Category Archives: Bob Dylan songs

Playlist: Bob Dylan overlooked songs by decade – the 1960s

Bob Dylan recording Highway 61 Revisited in Columbia Studio A New York Summer 1965 Photograph by Don Hunstein
Photo by Don Hunstein

Hidden gems, buried treasures, deep cuts, forgotten or overlooked tracks, these songs have many descriptions. What are they?

Well, to me, it’s a great song that seldom (or never) is on the “best-of” lists of the artist, and it could have/should have been. They are sometimes alternative recordings or “out of print” releases.

I am talking about great songs that are often overlooked. We are talking about personal favorites that you wouldn’t rate among the artists top 20 (maybe), but deserve more praise and recognition than they get. Continue reading Playlist: Bob Dylan overlooked songs by decade – the 1960s

Bob Dylan: Angel of Rain (Almost Done) – Unreleased Gem


Almost done
almost done
but I don’t stand missed
but you’re the one
oh you’re the child
I’m a-trustin’ you
to trust me down
just trust me too
-from “Angel of rain”

One of three new originals Dylan was threatening to play on his 1984 tour of European stadiums, this gorgeous song was worked on a number of times at pre-tour rehearsals, of which recordings remain, but was never performed or recorded at the post-tour sessions in New York.
– Clinton Heylin (The gems that Bob Dylan discarded – The Telegraph)

There was one beautiful song he played occasionally that he’d never recorded and never [fully) rehearsed with us either. It was a tricky little number, we never knew the title, but he’d launch into it from time to time, leaving us totally in the dark.
-Ian McLagen (Keyboard player – 1984 Europe tour)


  1. Facts
  2. Lyrics

Continue reading Bob Dylan: Angel of Rain (Almost Done) – Unreleased Gem

Bob Dylan’s best songs: I’m Not There (1956)


“No, I don’t belong to her, I don’t belong to anybody
She’s my Christ forsaken angel but she don’t hear me cry
She’s a lone hearted mystic and she can’t carry on
When I’m there she’s alright but then she’s not when I’m gone”
-from “I´m Not There”

There are times you just pick up an instrument—something will come . . . some kind of wild line will come into your head and you’ll develop that. If it’s a tune on the piano or guitar . . . you’ll write those words down. And they might not mean anything to you at all, and you just go on. . . . Now, . . . if I do it, I just keep it for myself. So I have a big lineup of songs which I’ll never use.
—Dylan, Sing Out! June 1968

Finally, for its fortieth birthday, it received an official release under the same name as the film it unwittingly inspired, “I’m Not There.” Hallelujah.
-Clinton Heylin (Revolution in the Air: The Songs of Bob Dylan, 1957-1973)

“Dylan’s saddest song, achieved without benefit of context or detail. It’s like listening to the inspiration before the song is wrapped around it.”
-John Bauldie (The Telegraph)


  1. Facts
  2. Lyrics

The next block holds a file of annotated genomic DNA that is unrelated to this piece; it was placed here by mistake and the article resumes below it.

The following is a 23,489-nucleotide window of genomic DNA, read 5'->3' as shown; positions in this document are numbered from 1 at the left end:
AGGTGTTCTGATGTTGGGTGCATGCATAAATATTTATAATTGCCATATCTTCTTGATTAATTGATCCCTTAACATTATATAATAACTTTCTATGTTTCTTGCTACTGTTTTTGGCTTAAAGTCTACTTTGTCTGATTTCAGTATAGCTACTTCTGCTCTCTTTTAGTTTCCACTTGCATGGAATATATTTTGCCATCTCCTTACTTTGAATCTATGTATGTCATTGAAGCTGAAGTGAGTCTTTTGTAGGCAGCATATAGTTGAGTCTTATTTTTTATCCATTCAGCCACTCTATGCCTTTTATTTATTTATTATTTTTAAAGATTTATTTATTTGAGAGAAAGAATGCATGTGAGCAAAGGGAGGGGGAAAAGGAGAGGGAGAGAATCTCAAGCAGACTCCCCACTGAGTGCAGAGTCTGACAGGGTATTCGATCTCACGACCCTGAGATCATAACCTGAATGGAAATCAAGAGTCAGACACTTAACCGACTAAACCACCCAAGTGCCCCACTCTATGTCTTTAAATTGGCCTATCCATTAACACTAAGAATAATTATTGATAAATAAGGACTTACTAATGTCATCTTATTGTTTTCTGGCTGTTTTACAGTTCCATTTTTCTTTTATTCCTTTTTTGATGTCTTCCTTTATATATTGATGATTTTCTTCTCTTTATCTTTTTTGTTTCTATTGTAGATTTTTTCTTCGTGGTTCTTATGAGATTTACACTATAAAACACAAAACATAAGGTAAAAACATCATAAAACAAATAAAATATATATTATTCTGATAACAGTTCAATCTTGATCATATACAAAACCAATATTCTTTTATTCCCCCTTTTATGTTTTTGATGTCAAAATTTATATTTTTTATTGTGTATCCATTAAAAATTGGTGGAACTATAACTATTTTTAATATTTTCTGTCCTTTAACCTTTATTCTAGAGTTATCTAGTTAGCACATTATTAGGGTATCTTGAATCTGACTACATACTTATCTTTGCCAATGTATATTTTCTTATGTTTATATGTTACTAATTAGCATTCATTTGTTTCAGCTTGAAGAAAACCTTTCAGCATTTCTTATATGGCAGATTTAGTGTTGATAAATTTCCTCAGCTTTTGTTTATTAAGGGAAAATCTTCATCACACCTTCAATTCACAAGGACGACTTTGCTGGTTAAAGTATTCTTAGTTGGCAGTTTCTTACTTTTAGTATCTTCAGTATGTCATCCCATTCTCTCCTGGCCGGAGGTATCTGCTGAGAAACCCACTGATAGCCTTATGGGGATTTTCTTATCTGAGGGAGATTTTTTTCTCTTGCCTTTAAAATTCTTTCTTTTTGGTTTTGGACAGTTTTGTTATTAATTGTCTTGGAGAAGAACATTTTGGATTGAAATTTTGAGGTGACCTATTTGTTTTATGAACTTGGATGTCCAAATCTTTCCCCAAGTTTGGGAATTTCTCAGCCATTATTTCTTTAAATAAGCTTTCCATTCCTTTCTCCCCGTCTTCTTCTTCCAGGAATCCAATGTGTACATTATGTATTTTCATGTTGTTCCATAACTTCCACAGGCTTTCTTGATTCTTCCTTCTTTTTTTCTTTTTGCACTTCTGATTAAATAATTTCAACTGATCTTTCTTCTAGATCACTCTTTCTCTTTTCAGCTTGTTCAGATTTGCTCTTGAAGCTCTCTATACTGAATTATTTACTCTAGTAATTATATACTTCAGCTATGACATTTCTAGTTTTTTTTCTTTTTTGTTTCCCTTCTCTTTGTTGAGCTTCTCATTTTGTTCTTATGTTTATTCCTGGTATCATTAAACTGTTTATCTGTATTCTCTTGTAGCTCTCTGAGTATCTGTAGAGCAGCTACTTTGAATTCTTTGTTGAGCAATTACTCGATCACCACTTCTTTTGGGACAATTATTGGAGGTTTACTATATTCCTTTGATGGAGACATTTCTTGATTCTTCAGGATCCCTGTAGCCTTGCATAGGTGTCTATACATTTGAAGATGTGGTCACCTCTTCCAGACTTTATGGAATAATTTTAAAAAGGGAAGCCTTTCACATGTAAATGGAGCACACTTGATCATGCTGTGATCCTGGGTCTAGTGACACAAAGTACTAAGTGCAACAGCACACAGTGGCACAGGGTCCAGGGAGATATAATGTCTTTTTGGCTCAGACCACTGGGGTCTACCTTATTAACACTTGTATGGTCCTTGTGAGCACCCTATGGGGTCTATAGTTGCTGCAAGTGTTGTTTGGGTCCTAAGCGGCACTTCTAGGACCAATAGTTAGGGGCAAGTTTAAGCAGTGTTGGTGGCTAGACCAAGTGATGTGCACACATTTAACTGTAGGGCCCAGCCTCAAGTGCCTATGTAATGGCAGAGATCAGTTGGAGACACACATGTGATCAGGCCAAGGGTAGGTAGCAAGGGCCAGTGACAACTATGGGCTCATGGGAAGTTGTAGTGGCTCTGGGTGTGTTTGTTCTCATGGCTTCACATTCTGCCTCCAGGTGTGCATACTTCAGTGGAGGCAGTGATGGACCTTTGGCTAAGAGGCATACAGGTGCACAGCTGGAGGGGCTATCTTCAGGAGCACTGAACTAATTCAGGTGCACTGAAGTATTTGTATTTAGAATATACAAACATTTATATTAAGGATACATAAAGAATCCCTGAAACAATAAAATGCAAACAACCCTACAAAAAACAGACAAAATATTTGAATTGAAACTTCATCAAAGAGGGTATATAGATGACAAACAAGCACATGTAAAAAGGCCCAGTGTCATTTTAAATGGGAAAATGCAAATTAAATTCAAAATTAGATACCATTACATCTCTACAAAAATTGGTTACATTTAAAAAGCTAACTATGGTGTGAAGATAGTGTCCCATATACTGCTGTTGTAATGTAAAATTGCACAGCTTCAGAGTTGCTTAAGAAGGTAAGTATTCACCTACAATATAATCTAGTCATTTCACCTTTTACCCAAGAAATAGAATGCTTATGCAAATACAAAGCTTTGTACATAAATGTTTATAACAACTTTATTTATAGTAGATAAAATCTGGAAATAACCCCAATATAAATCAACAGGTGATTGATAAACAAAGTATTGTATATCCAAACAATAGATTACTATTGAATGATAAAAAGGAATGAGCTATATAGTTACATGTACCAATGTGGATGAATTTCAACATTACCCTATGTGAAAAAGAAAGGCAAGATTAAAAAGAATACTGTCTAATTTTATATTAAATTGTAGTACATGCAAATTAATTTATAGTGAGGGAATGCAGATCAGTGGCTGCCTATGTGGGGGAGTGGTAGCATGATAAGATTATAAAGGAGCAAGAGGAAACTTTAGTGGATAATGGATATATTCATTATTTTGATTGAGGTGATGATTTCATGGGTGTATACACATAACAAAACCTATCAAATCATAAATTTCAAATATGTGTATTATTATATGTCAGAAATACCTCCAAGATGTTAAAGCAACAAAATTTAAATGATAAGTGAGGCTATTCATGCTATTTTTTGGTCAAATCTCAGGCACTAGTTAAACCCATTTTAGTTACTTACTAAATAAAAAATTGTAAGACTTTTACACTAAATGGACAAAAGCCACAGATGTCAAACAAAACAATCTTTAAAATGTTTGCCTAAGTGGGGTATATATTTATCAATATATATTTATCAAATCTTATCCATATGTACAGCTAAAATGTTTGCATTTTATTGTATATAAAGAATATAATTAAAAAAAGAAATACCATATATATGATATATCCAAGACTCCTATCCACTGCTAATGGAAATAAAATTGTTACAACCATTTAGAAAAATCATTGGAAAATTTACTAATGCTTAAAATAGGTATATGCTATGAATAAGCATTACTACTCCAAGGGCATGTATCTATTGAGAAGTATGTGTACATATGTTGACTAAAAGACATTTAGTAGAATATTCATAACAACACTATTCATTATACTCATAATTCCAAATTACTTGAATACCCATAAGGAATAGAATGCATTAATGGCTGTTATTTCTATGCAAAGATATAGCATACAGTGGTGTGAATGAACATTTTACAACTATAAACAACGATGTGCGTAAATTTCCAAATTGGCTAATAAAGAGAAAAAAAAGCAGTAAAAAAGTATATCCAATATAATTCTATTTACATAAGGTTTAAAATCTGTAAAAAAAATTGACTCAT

3. Live versions / other notable versions

Continue reading Bob Dylan’s best songs: I’m Not There (1956)

November 14: Bob Dylan recorded Don’t Think Twice, It’s All Right in 1962

bob dylan freewheelin

“..a statement that maybe you can say to make yourself feel better… as if you were talking to yourself.”
– Nat Hentoff (liner notes)

“Don’t Think Twice, It’s All Right” is a song written by Bob Dylan in 1962, recorded on November 14 that year, and released on the 1963 album The Freewheelin’ Bob Dylan and as a single.

“It’s hard to overestimate the importance of The Freewheelin’ Bob Dylan, the record that firmly established Dylan as an unparalleled songwriter, one of considerable skill, imagination, and vision. At the time, folk had been quite popular on college campuses and bohemian circles, making headway onto the pop charts in diluted form, and while there certainly were a number of gifted songwriters, nobody had transcended the scene as Dylan did with this record…”
– Stephen Thomas Erlewine (

Continue reading November 14: Bob Dylan recorded Don’t Think Twice, It’s All Right in 1962

Bob Dylan: 12 different live versions of “All Along The Watchtower” from 12 different years

bob dylan 1988

“There must be some way out of here,” said the joker to the thief
“There’s too much confusion, I can’t get no relief
Businessmen, they drink my wine, plowmen dig my earth
None of them along the line know what any of it is worth”

All Along The Watchtower was born @ Columbia Studio A – Nashville, Tennessee, November 6, 1967.

Here’s a tribute to this great song – 12 different live versions from 12 different years.

Capital Centre
Largo, Maryland
15 January 1974

  • Bob Dylan (vocal, guitar, harmonica)
  • Robbie Robertson (guitar)
  • Garth Hudson (organ & piano)
  • Richard Manual (keyboards)
  • Rick Danko (bass)
  • Levon Helm (drums)

“No reason to get excited,” the thief, he kindly spoke
“There are many here among us who feel that life is but a joke
But you and I, we’ve been through that, and this is not our fate
So let us not talk falsely now, the hour is getting late”

All along the watchtower, princes kept the view
While all the women came and went, barefoot servants, too

Outside in the distance a wildcat did growl
Two riders were approaching, the wind began to howl

Continue reading Bob Dylan: 12 different live versions of “All Along The Watchtower” from 12 different years